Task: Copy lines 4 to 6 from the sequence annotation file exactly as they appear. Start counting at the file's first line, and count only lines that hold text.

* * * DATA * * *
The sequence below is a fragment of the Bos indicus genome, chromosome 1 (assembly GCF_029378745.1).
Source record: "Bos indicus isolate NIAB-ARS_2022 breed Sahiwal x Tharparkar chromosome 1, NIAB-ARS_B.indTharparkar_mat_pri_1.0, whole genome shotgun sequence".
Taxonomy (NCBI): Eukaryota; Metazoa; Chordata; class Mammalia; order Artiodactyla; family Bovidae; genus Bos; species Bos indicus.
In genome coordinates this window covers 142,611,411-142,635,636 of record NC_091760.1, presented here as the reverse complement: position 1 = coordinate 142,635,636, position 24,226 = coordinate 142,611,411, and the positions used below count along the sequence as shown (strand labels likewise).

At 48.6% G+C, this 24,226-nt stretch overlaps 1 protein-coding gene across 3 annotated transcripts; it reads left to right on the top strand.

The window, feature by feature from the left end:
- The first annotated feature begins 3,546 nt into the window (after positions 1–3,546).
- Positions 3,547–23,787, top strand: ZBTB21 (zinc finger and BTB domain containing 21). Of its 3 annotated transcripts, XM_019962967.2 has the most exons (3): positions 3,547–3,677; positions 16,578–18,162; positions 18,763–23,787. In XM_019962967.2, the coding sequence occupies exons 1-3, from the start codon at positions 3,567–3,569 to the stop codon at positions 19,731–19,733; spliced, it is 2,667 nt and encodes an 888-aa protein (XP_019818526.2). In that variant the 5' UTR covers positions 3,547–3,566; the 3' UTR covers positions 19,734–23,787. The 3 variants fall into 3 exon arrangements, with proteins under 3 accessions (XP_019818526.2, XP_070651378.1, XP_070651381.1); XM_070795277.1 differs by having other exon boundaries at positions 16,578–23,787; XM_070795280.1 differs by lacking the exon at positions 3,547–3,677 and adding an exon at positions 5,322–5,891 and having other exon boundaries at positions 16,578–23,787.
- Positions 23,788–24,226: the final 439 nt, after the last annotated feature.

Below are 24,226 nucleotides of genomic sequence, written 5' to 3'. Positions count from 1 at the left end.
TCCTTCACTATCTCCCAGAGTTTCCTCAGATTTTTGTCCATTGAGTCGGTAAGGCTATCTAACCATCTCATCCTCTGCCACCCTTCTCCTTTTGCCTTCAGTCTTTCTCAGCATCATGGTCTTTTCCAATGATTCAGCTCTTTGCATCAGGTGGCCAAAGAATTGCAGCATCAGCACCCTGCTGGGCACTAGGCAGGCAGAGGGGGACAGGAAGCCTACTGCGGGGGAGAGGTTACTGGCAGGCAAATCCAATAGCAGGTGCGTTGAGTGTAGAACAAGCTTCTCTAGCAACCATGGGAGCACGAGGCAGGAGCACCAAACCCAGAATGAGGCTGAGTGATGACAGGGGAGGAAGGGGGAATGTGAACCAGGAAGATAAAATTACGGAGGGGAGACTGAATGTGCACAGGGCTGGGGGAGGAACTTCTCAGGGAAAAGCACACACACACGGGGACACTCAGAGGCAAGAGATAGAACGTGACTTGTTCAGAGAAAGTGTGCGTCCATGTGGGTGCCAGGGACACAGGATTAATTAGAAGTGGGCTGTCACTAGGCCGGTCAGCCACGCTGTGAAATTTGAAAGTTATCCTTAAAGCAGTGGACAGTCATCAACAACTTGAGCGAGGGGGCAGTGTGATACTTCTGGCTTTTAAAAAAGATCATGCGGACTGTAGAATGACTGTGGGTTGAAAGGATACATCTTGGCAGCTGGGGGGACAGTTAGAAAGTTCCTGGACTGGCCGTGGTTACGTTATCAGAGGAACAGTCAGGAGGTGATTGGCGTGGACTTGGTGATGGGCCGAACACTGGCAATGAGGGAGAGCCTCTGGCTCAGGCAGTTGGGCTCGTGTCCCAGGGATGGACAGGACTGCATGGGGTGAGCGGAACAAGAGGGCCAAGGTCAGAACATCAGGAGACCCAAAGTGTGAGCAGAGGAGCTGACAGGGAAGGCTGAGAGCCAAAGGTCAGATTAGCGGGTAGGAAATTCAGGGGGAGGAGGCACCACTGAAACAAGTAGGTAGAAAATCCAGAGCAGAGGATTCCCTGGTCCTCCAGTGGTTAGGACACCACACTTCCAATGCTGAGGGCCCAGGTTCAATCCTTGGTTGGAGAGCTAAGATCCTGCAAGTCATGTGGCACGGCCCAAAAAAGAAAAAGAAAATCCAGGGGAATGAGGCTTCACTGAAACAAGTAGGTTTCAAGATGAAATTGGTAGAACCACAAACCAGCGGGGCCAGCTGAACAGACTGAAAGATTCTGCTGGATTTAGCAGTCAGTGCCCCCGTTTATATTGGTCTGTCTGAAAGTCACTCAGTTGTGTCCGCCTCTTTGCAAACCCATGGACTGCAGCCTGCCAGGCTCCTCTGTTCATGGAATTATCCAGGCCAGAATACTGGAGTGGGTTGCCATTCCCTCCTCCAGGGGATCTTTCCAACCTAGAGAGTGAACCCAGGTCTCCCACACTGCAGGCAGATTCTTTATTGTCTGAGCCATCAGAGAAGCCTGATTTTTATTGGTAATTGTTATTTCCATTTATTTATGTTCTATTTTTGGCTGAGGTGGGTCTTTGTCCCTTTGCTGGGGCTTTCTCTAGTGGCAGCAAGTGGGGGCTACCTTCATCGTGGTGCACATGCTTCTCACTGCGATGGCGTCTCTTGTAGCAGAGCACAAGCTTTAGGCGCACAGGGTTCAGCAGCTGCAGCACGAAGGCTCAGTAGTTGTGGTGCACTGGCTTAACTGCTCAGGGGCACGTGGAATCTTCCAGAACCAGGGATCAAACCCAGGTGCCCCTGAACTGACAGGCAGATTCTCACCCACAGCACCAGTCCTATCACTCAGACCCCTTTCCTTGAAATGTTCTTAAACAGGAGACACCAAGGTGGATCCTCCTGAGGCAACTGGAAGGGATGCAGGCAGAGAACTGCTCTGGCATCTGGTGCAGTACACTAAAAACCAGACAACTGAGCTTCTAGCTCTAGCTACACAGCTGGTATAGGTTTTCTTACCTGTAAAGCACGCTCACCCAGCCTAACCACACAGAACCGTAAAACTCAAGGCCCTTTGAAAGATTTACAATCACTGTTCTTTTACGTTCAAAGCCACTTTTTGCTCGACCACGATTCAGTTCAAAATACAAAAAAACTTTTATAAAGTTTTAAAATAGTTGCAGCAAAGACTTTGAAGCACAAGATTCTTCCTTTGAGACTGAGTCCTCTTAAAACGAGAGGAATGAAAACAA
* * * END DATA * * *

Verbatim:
In genome coordinates this window covers 142,611,411-142,635,636 of record NC_091760.1, presented here as the reverse complement: position 1 = coordinate 142,635,636, position 24,226 = coordinate 142,611,411, and the positions used below count along the sequence as shown (strand labels likewise).

At 48.6% G+C, this 24,226-nt stretch overlaps 1 protein-coding gene across 3 annotated transcripts; it reads left to right on the top strand.

The window, feature by feature from the left end: